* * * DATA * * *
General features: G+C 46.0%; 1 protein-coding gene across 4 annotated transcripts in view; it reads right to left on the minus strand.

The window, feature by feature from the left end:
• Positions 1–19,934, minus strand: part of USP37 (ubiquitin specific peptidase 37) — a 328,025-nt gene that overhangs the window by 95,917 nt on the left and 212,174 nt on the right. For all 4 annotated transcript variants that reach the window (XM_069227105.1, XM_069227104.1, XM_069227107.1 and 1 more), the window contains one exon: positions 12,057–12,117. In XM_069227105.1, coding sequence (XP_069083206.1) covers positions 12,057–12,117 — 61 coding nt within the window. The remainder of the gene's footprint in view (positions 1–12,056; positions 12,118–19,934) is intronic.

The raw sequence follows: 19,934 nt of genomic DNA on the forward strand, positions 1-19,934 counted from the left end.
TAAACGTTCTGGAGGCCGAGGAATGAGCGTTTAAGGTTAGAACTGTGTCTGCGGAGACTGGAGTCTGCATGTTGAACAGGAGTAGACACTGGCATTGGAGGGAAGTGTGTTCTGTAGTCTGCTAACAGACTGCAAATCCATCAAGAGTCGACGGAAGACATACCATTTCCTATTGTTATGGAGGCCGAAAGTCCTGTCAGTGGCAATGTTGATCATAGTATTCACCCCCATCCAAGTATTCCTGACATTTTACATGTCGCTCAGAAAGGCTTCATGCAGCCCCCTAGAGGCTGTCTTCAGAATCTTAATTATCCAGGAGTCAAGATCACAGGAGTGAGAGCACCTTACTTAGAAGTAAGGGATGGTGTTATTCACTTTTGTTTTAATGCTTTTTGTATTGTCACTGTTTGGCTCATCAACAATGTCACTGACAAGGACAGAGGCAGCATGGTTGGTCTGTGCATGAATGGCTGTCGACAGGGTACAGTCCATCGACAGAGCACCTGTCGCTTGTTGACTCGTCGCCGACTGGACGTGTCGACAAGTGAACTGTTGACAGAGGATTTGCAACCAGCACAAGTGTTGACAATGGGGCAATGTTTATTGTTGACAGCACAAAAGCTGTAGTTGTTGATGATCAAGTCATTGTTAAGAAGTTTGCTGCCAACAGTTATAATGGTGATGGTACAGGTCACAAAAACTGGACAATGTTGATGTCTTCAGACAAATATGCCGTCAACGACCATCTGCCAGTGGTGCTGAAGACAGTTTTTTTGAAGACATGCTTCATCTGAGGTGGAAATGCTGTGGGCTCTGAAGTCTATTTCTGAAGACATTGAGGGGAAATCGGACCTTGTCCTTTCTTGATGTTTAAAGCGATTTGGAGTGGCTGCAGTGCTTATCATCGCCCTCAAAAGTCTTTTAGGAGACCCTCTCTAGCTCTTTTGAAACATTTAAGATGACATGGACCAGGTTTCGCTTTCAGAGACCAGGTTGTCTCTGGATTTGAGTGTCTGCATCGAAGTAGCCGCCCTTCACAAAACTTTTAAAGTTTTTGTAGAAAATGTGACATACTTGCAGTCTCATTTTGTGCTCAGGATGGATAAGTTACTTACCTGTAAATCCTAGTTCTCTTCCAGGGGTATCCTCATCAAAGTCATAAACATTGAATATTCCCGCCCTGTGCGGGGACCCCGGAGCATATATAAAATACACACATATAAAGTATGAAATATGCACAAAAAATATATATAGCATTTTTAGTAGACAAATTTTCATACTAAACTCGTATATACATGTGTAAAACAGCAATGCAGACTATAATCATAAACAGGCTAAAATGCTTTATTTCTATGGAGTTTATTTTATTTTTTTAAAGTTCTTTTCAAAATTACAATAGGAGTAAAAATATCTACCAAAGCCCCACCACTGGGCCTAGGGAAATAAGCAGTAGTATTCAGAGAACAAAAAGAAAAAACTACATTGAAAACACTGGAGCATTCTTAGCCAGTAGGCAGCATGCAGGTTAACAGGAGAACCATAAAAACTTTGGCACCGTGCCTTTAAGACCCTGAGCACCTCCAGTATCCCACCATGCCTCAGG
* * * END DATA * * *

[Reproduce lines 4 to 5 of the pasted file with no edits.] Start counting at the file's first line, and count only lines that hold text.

The raw sequence follows: 19,934 nt of genomic DNA on the forward strand, positions 1-19,934 counted from the left end.
TAAACGTTCTGGAGGCCGAGGAATGAGCGTTTAAGGTTAGAACTGTGTCTGCGGAGACTGGAGTCTGCATGTTGAACAGGAGTAGACACTGGCATTGGAGGGAAGTGTGTTCTGTAGTCTGCTAACAGACTGCAAATCCATCAAGAGTCGACGGAAGACATACCATTTCCTATTGTTATGGAGGCCGAAAGTCCTGTCAGTGGCAATGTTGATCATAGTATTCACCCCCATCCAAGTATTCCTGACATTTTACATGTCGCTCAGAAAGGCTTCATGCAGCCCCCTAGAGGCTGTCTTCAGAATCTTAATTATCCAGGAGTCAAGATCACAGGAGTGAGAGCACCTTACTTAGAAGTAAGGGATGGTGTTATTCACTTTTGTTTTAATGCTTTTTGTATTGTCACTGTTTGGCTCATCAACAATGTCACTGACAAGGACAGAGGCAGCATGGTTGGTCTGTGCATGAATGGCTGTCGACAGGGTACAGTCCATCGACAGAGCACCTGTCGCTTGTTGACTCGTCGCCGACTGGACGTGTCGACAAGTGAACTGTTGACAGAGGATTTGCAACCAGCACAAGTGTTGACAATGGGGCAATGTTTATTGTTGACAGCACAAAAGCTGTAGTTGTTGATGATCAAGTCATTGTTAAGAAGTTTGCTGCCAACAGTTATAATGGTGATGGTACAGGTCACAAAAACTGGACAATGTTGATGTCTTCAGACAAATATGCCGTCAACGACCATCTGCCAGTGGTGCTGAAGACAGTTTTTTTGAAGACATGCTTCATCTGAGGTGGAAATGCTGTGGGCTCTGAAGTCTATTTCTGAAGACATTGAGGGGAAATCGGACCTTGTCCTTTCTTGATGTTTAAAGCGATTTGGAGTGGCTGCAGTGCTTATCATCGCCCTCAAAAGTCTTTTAGGAGACCCTCTCTAGCTCTTTTGAAACATTTAAGATGACATGGACCAGGTTTCGCTTTCAGAGACCAGGTTGTCTCTGGATTTGAGTGTCTGCATCGAAGTAGCCGCCCTTCACAAAACTTTTAAAGTTTTTGTAGAAAATGTGACATACTTGCAGTCTCATTTTGTGCTCAGGATGGATAAGTTACTTACCTGTAAATCCTAGTTCTCTTCCAGGGGTATCCTCATCAAAGTCATAAACATTGAATATTCCCGCCCTGTGCGGGGACCCCGGAGCATATATAAAATACACACATATAAAGTATGAAATATGCACAAAAAATATATATAGCATTTTTAGTAGACAAATTTTCATACTAAACTCGTATATACATGTGTAAAACAGCAATGCAGACTATAATCATAAACAGGCTAAAATGCTTTATTTCTATGGAGTTTATTTTATTTTTTTAAAGTTCTTTTCAAAATTACAATAGGAGTAAAAATATCTACCAAAGCCCCACCACTGGGCCTAGGGAAATAAGCAGTAGTATTCAGAGAACAAAAAGAAAAAACTACATTGAAAACACTGGAGCATTCTTAGCCAGTAGGCAGCATGCAGGTTAACAGGAGAACCATAAAAACTTTGGCACCGTGCCTTTAAGACCCTGAGCACCTCCAGTATCCCACCATGCCTCAGG